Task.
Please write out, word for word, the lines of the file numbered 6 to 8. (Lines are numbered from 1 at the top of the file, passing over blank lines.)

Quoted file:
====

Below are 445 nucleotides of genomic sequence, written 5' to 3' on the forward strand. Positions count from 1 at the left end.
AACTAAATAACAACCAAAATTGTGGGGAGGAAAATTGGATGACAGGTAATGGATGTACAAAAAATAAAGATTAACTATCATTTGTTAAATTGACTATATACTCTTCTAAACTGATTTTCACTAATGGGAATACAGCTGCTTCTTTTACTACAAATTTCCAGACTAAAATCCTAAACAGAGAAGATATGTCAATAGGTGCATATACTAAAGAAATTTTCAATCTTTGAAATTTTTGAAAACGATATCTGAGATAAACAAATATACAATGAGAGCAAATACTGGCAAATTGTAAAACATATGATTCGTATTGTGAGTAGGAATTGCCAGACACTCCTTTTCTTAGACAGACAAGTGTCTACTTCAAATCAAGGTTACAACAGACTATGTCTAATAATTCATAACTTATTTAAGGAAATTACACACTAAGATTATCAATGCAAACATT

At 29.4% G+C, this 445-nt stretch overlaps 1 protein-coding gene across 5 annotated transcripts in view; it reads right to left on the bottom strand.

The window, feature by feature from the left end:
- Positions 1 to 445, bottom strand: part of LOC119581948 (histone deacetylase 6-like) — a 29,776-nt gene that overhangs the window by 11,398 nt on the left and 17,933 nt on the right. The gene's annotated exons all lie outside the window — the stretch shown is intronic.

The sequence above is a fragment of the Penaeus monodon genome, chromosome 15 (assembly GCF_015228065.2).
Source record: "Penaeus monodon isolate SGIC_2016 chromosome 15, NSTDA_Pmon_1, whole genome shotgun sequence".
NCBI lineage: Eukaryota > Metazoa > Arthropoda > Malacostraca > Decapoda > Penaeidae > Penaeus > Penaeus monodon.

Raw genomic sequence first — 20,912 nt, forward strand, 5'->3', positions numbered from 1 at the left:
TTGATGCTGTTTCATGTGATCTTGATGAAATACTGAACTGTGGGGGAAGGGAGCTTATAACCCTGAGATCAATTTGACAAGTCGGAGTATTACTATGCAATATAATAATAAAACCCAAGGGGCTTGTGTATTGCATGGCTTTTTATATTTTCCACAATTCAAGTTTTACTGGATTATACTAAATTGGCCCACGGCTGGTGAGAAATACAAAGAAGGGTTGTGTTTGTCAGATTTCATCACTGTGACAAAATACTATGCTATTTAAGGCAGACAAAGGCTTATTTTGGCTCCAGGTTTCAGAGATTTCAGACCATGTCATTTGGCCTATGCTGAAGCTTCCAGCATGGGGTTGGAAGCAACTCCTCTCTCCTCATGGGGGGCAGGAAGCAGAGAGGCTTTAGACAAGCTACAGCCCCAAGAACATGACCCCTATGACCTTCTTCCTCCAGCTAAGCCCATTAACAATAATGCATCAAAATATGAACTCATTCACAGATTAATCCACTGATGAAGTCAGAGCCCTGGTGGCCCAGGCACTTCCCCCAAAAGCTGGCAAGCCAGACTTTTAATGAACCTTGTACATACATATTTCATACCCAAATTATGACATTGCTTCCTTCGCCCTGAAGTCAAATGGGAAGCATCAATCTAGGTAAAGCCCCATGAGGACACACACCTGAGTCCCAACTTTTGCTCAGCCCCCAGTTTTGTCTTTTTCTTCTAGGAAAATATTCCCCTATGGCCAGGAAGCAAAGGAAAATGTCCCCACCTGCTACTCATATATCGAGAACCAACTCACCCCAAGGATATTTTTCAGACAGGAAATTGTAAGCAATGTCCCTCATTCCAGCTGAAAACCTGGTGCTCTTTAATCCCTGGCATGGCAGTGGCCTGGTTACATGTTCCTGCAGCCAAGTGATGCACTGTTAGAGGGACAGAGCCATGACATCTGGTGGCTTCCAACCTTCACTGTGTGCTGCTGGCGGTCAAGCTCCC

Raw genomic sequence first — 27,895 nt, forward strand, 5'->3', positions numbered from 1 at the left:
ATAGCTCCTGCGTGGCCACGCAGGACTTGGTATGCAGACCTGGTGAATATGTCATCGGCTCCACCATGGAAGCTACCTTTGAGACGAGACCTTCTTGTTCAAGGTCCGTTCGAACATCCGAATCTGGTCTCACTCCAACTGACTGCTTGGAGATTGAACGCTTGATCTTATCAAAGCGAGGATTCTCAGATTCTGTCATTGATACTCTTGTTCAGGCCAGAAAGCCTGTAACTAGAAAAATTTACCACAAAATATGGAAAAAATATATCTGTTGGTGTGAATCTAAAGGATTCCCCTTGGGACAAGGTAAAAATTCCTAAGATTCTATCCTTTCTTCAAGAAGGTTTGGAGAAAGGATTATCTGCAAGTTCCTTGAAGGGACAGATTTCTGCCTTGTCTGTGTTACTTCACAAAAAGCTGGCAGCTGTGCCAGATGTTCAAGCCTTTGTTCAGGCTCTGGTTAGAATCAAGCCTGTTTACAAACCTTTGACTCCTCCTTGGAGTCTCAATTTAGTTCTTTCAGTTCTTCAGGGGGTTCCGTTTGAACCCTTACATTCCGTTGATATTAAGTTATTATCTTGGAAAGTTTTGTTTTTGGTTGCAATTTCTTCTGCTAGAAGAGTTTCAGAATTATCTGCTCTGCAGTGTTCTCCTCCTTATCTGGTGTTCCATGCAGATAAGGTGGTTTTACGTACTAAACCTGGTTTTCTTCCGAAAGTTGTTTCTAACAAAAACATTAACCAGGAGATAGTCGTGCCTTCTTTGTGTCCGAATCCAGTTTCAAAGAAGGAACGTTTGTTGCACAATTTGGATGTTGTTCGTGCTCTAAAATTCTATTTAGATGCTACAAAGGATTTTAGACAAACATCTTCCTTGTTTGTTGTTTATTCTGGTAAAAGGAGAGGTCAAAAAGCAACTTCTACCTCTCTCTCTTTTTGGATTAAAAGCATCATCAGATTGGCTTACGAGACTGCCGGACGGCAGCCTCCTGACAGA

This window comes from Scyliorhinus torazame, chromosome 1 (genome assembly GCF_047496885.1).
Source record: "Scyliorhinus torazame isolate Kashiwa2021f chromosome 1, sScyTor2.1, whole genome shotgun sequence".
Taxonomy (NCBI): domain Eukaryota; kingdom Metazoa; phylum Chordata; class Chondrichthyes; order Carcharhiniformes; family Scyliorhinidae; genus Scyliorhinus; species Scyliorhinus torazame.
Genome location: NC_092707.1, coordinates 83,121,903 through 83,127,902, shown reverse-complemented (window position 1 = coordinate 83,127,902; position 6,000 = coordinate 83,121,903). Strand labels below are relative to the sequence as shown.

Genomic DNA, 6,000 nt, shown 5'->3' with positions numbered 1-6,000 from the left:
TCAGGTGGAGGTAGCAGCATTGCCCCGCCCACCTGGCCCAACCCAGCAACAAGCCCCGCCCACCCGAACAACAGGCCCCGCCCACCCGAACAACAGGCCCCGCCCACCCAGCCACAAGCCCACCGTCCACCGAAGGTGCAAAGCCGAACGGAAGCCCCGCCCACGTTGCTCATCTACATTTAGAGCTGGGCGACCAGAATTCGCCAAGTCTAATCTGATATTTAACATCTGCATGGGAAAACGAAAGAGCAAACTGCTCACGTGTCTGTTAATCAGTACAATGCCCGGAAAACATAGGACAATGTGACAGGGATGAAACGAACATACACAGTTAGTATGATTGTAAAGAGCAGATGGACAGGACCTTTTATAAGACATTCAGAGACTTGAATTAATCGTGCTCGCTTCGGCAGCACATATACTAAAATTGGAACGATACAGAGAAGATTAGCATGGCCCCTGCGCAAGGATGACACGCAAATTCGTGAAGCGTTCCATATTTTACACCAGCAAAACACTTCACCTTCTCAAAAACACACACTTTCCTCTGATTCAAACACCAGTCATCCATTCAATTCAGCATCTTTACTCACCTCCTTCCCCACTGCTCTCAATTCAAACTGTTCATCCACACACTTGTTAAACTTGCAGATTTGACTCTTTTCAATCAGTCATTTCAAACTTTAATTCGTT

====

The sequence above is a fragment of the Penaeus monodon genome, chromosome 15 (assembly GCF_015228065.2).
Source record: "Penaeus monodon isolate SGIC_2016 chromosome 15, NSTDA_Pmon_1, whole genome shotgun sequence".
NCBI lineage: Eukaryota > Metazoa > Arthropoda > Malacostraca > Decapoda > Penaeidae > Penaeus > Penaeus monodon.